cover image Predicting the Unpredictable: The Tumultuous Science of Earthquake Prediction

Predicting the Unpredictable: The Tumultuous Science of Earthquake Prediction

Susan Elizabeth Hough. Princeton University Press, $24.95 (260pp) ISBN 978-0-691-13816-9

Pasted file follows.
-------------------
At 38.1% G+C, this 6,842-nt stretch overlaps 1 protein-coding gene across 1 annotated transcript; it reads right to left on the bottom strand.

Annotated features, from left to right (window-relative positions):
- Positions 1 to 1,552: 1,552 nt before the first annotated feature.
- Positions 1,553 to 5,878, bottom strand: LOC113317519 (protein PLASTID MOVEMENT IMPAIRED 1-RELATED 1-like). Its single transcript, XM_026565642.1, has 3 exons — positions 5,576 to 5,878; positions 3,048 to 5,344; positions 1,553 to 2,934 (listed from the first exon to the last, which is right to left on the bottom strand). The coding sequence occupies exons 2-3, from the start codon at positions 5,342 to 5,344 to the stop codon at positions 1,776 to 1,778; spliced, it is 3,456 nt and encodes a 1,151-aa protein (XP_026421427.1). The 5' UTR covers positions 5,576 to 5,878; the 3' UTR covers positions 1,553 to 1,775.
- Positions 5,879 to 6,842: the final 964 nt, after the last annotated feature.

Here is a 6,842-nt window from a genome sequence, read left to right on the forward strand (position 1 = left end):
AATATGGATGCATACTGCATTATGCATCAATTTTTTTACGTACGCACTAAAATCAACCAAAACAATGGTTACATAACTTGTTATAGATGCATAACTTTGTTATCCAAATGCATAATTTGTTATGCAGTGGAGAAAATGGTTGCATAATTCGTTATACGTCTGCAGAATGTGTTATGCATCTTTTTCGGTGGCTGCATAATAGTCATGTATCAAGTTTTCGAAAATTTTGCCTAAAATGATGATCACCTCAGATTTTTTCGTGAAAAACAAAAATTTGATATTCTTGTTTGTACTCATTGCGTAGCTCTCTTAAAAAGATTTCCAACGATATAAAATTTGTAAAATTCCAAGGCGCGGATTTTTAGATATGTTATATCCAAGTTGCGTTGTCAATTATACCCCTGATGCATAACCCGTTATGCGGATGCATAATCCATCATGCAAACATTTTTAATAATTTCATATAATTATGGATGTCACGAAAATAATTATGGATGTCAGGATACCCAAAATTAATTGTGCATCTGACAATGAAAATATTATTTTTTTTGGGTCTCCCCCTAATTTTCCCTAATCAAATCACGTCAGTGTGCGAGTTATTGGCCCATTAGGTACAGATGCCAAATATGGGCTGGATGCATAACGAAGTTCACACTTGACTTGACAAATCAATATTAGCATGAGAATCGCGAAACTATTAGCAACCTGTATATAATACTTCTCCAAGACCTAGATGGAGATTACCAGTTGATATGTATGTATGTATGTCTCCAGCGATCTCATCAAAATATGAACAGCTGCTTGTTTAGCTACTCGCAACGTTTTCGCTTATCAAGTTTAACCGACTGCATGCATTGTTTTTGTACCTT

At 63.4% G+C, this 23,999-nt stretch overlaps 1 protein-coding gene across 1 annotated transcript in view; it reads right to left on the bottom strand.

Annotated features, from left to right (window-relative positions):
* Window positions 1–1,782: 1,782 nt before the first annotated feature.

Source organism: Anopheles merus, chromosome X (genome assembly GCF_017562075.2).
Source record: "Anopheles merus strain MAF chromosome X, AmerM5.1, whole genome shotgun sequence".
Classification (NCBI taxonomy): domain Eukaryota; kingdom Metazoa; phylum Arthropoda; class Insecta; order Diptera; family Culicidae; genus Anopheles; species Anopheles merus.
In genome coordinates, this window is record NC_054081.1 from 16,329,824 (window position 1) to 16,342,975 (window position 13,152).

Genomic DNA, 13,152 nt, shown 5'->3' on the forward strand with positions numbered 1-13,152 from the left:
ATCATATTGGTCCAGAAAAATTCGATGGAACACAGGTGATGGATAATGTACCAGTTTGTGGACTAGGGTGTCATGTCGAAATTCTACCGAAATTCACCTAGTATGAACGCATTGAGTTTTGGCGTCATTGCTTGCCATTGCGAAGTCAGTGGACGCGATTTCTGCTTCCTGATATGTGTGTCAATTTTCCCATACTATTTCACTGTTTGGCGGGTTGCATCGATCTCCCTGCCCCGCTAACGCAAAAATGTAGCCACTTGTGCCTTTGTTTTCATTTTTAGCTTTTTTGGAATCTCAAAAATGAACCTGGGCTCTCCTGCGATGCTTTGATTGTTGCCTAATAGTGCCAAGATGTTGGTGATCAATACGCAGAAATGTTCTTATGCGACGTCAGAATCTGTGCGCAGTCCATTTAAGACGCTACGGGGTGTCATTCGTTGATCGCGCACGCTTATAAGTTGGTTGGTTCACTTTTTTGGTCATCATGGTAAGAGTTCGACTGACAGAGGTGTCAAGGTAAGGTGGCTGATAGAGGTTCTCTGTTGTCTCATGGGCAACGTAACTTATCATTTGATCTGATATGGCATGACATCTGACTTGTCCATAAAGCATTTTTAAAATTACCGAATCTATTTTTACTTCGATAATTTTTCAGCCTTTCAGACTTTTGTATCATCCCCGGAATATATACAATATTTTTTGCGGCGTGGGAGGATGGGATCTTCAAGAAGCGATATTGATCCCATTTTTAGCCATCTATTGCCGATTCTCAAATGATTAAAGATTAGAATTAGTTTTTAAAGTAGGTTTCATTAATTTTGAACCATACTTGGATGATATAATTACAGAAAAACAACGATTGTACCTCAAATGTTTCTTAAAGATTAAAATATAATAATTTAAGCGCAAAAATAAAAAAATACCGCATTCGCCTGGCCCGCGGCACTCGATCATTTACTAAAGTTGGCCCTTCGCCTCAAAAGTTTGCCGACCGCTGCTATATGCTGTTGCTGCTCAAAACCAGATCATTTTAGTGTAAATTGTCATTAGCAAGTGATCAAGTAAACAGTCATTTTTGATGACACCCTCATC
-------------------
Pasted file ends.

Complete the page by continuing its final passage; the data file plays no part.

Though written before the catastrophe in Haiti, U.S. Geological Survey geophysicist Hough presents a look at the history of earthquake prediction, explaining why true prediction in the short term remains impossible, that sheds timely light on the intractable potential for seismic disaster. Hough begins in the heady 1960s and '70s, when top researchers still believed that real-time earthquake prediction was within reach. Hough describes theorized earthquake precursors-including electrical conductivity changes in the crust (magnetotellurics), groundwater fluctuations, high- and low-frequency sound waves, and anomalous animal behavior-and global efforts to exploit them for timely predictions; unfortunately, none have proved consistent. To this point, Hough contrasts the famous prediction of the 1975 earthquake in Haicheng, China, with the 1976 Tangshan (China) earthquake, which occurred with no warning and killed upwards of 250,000. Closer to home, an earthquake along the San Andreas fault predicted by the USGS in 1988 didn't materialize until 2004; many geophysicists now believe the best they can do is forecast areas of high probability over decades. Hough concludes that the best way to save lives is through strict construction standards, careful geological evaluation of building sites, and public education, techniques that remain sadly out of reach for the developing world. B&W illus.